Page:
Searching for accommodation, creating itinerary, filing for leave vacation, and setting a budget are some of the principal concerns of most people (myself included) when planning to travel. In my case, add which outfits to bring on that list. These matters when piled up can be overwhelming, but pale in comparison when faced by a person with medical condition like psoriasis. How can a person with psoriasis prepare for travel? Is it even possible for them to travel given their delicate condition? These are some of my nagging questions when I attended the presscon of Psoriasis Philippines (PsorPhil) and LEO FarmaTM last October during the observance of the National Psoriasis Week. In an open forum, the guest speakers (Josef de Guzman, PsorPhil‘s president; Dr. Ma. Lorna Fernandez-Frez, MD; Dr. Irene Gardiner, MD) offered some tips on how to manage psoriasis while traveling.
But first, what is Psoriasis?
Psoriasis is a chronic skin condition that gives a patient reddish plaque on the skin that is covered with loose, silver-colored scales. The lesions are itchy and painful most of the time. This happens because the skin cells multiply faster than normal.
- Is it contagious? No, psoriasis is a non-communicable disease.
- Is this something that can be inherited? Yes, aside from environmental factors, studies show that psoriasis may be genetic.
- Can it be cured? Unfortunately, no, but diet and some medication can help patients manage it.
Tips for Traveling
Given their condition, I learned that most people suffering from psoriasis are reluctant to travel. Fear of being judged and flare ups are only some of their concerns. But with proper planning and preparation traveling is not impossible. If you have psoriasis and is looking to the possibility of traveling, here are some tips from the experts on how you can do it:
Inform your doctor that you are traveling
According to Josef, once you’ve been diagnosed with psoriasis, you will have it for the rest of your life. Hence, patients need to see their doctor on a regular basis. And since you are traveling, ensure to inform your doctor beforehand that you are going away (specify where) and for how long. This way, your doctor can give the best advice on what you should or should not do during your travel to minimize the possibility of flare ups, or to help you manage the symptoms once they start to appear. Your doctor may also able to connect you with a doctor in the place that you are visiting.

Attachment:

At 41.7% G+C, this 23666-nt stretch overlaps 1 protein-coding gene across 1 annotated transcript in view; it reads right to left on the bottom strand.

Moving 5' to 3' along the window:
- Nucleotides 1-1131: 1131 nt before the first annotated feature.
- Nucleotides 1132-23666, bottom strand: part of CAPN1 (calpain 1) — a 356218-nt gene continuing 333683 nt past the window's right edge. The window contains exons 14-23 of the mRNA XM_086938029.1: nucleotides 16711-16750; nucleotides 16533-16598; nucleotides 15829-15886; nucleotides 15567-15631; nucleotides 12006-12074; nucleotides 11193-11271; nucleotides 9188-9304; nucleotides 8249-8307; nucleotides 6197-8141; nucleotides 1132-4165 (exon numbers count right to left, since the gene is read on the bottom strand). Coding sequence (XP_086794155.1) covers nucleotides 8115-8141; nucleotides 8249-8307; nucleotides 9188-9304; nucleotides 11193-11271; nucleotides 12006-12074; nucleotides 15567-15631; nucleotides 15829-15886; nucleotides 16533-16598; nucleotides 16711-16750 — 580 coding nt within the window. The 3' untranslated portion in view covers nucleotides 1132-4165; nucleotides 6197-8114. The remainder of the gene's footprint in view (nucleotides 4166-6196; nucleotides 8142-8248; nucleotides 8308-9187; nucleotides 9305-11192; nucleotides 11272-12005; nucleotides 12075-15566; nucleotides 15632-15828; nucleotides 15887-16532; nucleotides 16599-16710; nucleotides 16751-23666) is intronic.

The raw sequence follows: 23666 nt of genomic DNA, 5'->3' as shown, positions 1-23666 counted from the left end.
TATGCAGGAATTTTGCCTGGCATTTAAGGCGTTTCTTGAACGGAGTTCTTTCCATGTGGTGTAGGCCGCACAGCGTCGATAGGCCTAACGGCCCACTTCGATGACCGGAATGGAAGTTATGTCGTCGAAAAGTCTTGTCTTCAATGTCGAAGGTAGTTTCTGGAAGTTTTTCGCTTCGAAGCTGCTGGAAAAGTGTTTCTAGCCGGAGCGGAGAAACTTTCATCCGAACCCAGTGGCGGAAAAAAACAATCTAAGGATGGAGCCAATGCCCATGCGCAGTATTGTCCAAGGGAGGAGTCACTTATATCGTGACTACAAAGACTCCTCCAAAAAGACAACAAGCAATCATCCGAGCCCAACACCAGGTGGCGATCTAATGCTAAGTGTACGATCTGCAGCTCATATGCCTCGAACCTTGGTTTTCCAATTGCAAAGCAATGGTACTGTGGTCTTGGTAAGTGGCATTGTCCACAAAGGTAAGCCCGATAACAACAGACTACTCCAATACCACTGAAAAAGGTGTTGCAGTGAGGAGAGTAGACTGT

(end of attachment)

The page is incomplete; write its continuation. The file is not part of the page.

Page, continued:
Research about the place you are going
Warm climate is said to be kinder to psoriasis patients; places that are cold or low humidity however is not. You may opt to pick places where the climate is unlikely to trigger your symptoms, but if you have to travel to a cold place you can manage by staying hydrated at all times. Make sure to always moisturize your skin to prevent drying and chafing.
If you are flying abroad, check airport regulations on bringing medications to prevent the chance of being offloaded or questioned because of your meds.
Get enough sleep
Stress is one of the triggers of flare ups and when you don’t have enough sleep, you are more likely to feel stressed during your travel. So make you sure you always have enough zzs before and during your trip.
Get flu shots
Some psoriasis medication suppresses the immune system, hence, patients become more prone to infection. Joel Gelfand, MD (director of the Dermatology Phototherapy Treatment Center at the University of Pennsylvania) recommends getting a flu shot, frequent hand washing, and bringing hand sanitizer to help keep the germs at bay.
Choose what you eat
Although there is no definite evidence that correlates psoriasis to diet, some psoriasis patients claim that food or drinks trigger or lessen their symptoms. But before you do anything about your diet, it’s best to consult your doctor.
During your trip, as much as possible, choose food that are baked, broiled, or steamed. Avoid or at least limit the amount of processed food that you eat. It is advisable that you give up alcohol, but if you can’t, at least drink moderately. Psoriasis.org recommends no more than one drink per day for women and no more than two for men.
Consult Quality CareTM website
There is a website specifically made to provide free support service to psoriasis patients called, Quality CareTM. It is developed by LEO Pharma, a research-based pharmaceutical company from Denmark. The website is filled with articles containing valuable information on handling symptoms, managing treatment, living, and understanding psoriasis. You can check this website for some useful tips.
Do not skip your medication
Traveling can be such an exhilarating experience that we tend to forget a lot of things. If you have psoriasis though, forgetting to take your meds may lead to some serious consequences. So use an alarm if need be to make sure that you’re always on track when taking your meds.
It may also help to download MyPso App, a mobile app developed by LEO PharmaTM. Among the benefits of using this app are the following:
- Track a range of symptoms
- Create a picture gallery of your skin progress
- Identify and map triggers against flare-ups
- Illustrate progress with treatment
- Compare results with others in the user-community
- Generate a report to share with a healthcare professional
The app is free and is now available on iTunes and Google Play. It is set to launch in the Philippines this November.
PsorPhil is an online support group with a mission to advocate for Filipinos with psoriasis. It was founded in 2005 by a psoriasis patient, Josef De Guzman. The organization recently observed the National Psoriasis Week, which included various events and activities, such as presscon, photo exhibit, fun-walk, among others. Want to become a #PSORpporter and learn more about psoriasis? Visit and Like PsorPhil’s facebook page on this link.